In the Supersonnerie, the gongs aren’t attached to the movement plate. Instead, they are attached to a “sound board” — a membrane made of titanium, which covers the back of the movement. This membrane is held in place by screws and forms a water-tight seal. When the chimes are struck, the membrane acts like the sound board of a string instrument like a guitar or violin. It has been designed so that its natural frequency closely matches that of the chimes, and it dramatically amplifies the sound of the chimes as well as giving them a clear, pleasing sound. The actual caseback covers the thin, relatively delicate membrane and has apertures along its edge to allow sound to escape. Interestingly, the system works so well that the watch actually sounds louder, with a better tone, when the watch is strapped on the wrist.
The third basic problem in repeaters is that you have to have some way of controlling how fast the gongs are struck — that is, you have to control the tempo. There are several different ways of doing this. Traditionally, watchmakers used an anchor, similar to the anchor escapement. The system works well and it is very reliable, but it also produces a distinct buzzing noise. Another solution is the so-called “fly” regulator. In this system, a rotor attached to the chiming gear train spins as the chimes are struck. As it turns, centrifugal force causes two arms to extend, which make contact with the walls of the rotor housing. The friction created slows the speed of chiming. The system makes a lot less noise than the anchor system, but the speed of chiming can vary over time thanks to deterioration of the oils used to lubricate the rotor. Also, the system is much harder to adjust than the anchor system. For that reason, and also because of its long use of its own legacy designs (AP is one of the very few companies that didn’t stop making repeaters during the quartz crisis), Audemars Piguet has generally used the anchor system.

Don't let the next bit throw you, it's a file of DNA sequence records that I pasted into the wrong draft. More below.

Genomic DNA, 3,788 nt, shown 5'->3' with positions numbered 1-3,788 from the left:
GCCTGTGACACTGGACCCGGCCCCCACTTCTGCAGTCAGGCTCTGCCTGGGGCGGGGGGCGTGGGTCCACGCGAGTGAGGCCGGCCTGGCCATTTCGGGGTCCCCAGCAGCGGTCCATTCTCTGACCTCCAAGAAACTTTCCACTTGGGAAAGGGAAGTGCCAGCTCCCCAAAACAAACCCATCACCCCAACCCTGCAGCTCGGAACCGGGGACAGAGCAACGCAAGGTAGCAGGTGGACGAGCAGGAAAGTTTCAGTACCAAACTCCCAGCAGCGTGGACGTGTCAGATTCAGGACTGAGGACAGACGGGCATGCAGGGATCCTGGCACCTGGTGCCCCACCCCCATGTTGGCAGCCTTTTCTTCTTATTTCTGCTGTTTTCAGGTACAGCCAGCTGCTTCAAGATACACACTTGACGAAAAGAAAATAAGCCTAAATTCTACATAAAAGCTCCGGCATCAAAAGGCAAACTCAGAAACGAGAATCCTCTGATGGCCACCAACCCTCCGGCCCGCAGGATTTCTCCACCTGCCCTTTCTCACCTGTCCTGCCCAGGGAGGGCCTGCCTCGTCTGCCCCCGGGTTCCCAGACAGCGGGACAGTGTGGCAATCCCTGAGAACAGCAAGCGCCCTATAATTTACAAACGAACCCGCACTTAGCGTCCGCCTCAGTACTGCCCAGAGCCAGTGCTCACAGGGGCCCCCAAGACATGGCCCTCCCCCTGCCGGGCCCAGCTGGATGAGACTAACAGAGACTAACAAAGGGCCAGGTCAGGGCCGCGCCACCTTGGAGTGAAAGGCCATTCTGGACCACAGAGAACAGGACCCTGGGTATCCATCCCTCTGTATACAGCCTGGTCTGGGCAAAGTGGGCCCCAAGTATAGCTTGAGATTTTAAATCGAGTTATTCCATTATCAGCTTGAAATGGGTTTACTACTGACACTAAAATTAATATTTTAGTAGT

However, the team at APRP did find something interesting: most of the noise in the anchor system isn’t made by the anchor itself. Instead, a lot of it actually comes from the vibration of the pivot on which it’s mounted. Therefore, a new anchor was designed, which has a flexible structure that actually absorbs most of the vibration force before it can be transmitted to the anchor’s pivots. The smallest part of the new anchor is extremely thin — only 0.08 mm, and the whole thing is only 1.5 mm overall.
And, there is yet another feature with which the Supersonnerie improves on conventional repeaters. In most minute repeaters, the sequence of chiming is hours first, then quarter hours (up to three) and then, finally, the minutes. However, if no quarters are to be struck, there is a period of silence as the gear train passes over the interval where the quarters would be. This sound gap interrupts the continuity of the chimes. APRP has actually developed a new construction for the chiming system that eliminates this gap.
The result is a watch that has a truly unique combination of volume, sound quality, and absence of distractions like interruptions to the strike, or the sound of a regulator. It’s a truly incredible experience to hear it, as we were lucky enough to do recently at APRP in Le Locle. We were given the opportunity to hear many vintage AP repeaters as well, which all had wonderful sound but which, as they grow smaller, struggle to make themselves heard; as well, of course, they are not waterproof and are generally very fragile.
In the Supersonnerie, we have a really modern repeater — one with sound that can easily be heard and appreciated even with a lot of background noise. There are three patents granted — one for the sound board membrane system, one for the system of manufacturing the gongs, and one for the tiny, virtually inaudible regulator. We were informed that the advances made for the Supersonnerie will also find their way into future repeaters — which means that, thanks to Audemars Piguet Renaud & Papi, we can look forward to a whole new generation of sound.
Manufacturer: Audemars Piguet & Cie SA Manufacture d’horlogerie, route de France 16, 1348 Le Brassus/VD, Switzerland
Reference number: 26577TI.OO.D002CA.01
Functions: Minute repeater on two gongs, tourbillon, chronograph with sweep-seconds hand, 30-minute counter, hours, minutes
Movement: Hand-wound manufacture Caliber 2937 consisting of 478 parts, 21,600 vph, 43 jewels, 42-hour power reserve, diameter = 29.90 mm, height = 8.28 mm
Case: Titanium, sapphire crystal, titanium bezel, black ceramic screw-in crown, black ceramic and titanium push-pieces, titanium push-piece guards, water resistant to 20 meters
Strap and clasp: Black rubber strap with titanium folding clasp
Dimensions: Diameter = 44 mm, height = 16.5 mm